Vertical Differentiation: Different qualities of products or services are offered in the market.
Conservative Users: Users whose additional valuation for upgraded services does not exceed the additional costs for providing them.
Quality-Seeking Users: Users whose additional valuation for upgraded services exceeds the additional costs for providing them.
Mobile Operators (MOs): Operators offering mobile Internet services.
Strategic Game: A game in which each player’s payoff is affected by the combination of actions chosen by this player and every other player – in this article, MOs are players in the strategic upgrading game, where actions are ‘to upgrade’ and ‘not to upgrade’, and payoffs are the profits achievable as a function of all possible combinations of these upgrading decisions.
Individual Rationality Constraint: The incentive an individual economic agent has to participate in a given game. In this article, when this incentive is satisfied a user is ready to accept to subscribe to a network given the subscription fee, the quality and the variety offered by that network.
Horizontal Differentiation: Different varieties of products or services are offered in the market.
Upgrading: Improvement of the quality of mobile Internet services.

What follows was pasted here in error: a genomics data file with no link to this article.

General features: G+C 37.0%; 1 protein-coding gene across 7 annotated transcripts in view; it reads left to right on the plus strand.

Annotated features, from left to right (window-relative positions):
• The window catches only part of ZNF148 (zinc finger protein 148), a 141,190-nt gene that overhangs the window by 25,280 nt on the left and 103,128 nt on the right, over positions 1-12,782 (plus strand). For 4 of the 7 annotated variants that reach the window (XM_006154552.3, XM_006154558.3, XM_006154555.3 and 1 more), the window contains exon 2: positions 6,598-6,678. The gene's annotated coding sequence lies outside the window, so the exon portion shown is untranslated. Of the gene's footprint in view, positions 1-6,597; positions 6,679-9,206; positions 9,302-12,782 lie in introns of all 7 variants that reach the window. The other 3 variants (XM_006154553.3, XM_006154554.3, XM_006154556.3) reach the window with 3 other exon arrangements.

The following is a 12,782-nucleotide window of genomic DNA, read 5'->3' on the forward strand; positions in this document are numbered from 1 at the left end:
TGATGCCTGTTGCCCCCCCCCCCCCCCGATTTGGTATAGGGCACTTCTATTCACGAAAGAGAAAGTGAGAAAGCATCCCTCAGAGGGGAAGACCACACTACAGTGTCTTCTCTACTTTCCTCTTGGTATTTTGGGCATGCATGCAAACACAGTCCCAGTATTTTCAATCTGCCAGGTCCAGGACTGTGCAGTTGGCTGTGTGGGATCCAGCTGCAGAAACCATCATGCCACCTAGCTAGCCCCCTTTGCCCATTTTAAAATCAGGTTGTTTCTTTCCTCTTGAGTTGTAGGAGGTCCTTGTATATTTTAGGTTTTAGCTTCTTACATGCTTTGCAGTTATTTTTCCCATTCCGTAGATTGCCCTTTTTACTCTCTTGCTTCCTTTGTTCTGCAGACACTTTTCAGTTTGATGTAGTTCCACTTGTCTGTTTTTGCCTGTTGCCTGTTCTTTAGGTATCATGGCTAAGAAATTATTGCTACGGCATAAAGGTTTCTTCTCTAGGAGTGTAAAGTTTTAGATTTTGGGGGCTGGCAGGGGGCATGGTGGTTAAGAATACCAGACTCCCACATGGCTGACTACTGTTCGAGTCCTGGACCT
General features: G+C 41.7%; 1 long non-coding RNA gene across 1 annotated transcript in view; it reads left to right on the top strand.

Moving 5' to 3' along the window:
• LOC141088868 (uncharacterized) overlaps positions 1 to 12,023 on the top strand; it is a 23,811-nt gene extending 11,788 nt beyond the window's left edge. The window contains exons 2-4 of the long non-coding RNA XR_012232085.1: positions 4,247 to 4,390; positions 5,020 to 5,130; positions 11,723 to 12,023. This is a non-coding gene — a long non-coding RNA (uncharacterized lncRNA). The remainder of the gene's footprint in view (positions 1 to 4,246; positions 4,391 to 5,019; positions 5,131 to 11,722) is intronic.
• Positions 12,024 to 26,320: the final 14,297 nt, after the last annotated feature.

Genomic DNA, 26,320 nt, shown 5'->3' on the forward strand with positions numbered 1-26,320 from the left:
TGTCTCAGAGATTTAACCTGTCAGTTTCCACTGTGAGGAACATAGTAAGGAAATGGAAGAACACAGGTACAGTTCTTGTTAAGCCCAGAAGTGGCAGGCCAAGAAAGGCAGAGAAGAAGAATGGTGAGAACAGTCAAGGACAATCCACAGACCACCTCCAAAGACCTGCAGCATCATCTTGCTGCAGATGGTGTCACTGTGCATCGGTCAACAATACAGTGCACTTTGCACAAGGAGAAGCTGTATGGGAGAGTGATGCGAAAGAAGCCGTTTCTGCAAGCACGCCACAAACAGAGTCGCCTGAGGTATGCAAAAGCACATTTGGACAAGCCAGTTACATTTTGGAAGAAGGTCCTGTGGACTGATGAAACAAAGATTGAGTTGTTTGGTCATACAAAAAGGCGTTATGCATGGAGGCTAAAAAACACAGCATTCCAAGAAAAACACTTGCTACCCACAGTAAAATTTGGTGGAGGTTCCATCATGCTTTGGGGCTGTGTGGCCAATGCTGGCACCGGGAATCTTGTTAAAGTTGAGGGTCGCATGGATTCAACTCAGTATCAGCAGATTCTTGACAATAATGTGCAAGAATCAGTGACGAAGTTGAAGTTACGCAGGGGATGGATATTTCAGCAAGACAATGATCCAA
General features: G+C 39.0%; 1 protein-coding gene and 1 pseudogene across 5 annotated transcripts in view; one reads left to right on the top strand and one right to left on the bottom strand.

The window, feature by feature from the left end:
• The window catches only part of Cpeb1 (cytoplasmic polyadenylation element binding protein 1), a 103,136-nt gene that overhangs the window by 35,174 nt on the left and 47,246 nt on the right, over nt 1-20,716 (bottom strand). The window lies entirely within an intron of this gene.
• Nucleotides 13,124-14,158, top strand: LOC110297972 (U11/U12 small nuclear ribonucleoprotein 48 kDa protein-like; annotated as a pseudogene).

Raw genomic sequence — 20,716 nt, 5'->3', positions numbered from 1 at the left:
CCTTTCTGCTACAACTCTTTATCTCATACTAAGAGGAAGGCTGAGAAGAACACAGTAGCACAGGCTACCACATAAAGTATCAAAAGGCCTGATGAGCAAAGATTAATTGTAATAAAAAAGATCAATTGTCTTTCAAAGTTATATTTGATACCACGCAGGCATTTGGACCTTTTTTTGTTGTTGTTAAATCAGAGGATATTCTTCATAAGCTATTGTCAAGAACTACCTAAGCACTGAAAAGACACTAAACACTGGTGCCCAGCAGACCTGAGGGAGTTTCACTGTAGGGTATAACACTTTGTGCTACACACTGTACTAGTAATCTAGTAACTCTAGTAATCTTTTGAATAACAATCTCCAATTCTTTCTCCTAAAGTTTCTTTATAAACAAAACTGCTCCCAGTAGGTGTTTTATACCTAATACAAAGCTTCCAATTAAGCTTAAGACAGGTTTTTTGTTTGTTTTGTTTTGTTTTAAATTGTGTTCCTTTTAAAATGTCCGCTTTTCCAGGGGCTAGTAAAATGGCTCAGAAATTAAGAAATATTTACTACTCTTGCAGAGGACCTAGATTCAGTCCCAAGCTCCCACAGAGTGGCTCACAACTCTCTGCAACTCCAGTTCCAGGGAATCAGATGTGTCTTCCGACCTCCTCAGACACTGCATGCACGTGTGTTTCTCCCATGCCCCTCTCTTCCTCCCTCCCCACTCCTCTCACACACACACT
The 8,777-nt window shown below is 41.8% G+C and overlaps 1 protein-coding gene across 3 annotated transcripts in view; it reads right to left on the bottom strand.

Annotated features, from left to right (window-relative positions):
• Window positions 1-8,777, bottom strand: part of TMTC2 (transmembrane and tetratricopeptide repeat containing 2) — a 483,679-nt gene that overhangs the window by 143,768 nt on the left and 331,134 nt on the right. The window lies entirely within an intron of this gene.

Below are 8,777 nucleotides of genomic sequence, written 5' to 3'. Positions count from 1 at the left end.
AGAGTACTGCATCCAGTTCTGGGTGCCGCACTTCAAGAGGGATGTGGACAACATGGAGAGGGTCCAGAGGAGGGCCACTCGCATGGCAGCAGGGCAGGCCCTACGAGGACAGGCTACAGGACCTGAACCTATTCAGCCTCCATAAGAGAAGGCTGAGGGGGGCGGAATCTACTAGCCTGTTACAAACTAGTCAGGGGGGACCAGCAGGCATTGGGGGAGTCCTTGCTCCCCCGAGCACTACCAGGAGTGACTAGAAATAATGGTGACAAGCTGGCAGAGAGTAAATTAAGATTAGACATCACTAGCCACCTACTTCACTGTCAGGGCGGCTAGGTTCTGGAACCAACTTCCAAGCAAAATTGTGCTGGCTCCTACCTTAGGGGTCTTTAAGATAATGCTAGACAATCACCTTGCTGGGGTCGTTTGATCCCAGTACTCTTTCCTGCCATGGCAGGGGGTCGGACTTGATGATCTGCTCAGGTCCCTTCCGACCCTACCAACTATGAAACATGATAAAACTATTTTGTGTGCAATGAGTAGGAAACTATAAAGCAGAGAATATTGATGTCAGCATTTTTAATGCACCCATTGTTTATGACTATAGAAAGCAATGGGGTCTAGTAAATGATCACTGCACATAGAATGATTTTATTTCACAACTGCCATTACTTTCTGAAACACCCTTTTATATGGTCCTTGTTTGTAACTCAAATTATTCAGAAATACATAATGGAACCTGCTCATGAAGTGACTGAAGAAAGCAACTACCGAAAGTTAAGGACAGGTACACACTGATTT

Nash Equilibrium: A Nash equilibrium of a strategic game is a profile of strategies , where (is the strategy set of player), such that for each player, and for every , where withbeing the strategies set of any other player but, and where stands for the utility (or payoff, or profits) each player derives as a function of his or her own chosen strategy and the strategy chosen by any other player. Another way to state the Nash equilibrium condition is that solves for each. In other words, in a Nash equilibrium, no player has an incentive to deviate from the strategy chosen, since no player can choose a better strategy given the choices of the other players.
Dominant Strategy: A strategy which is preferred over any other available strategy by one player regardless of what other players’ strategies are.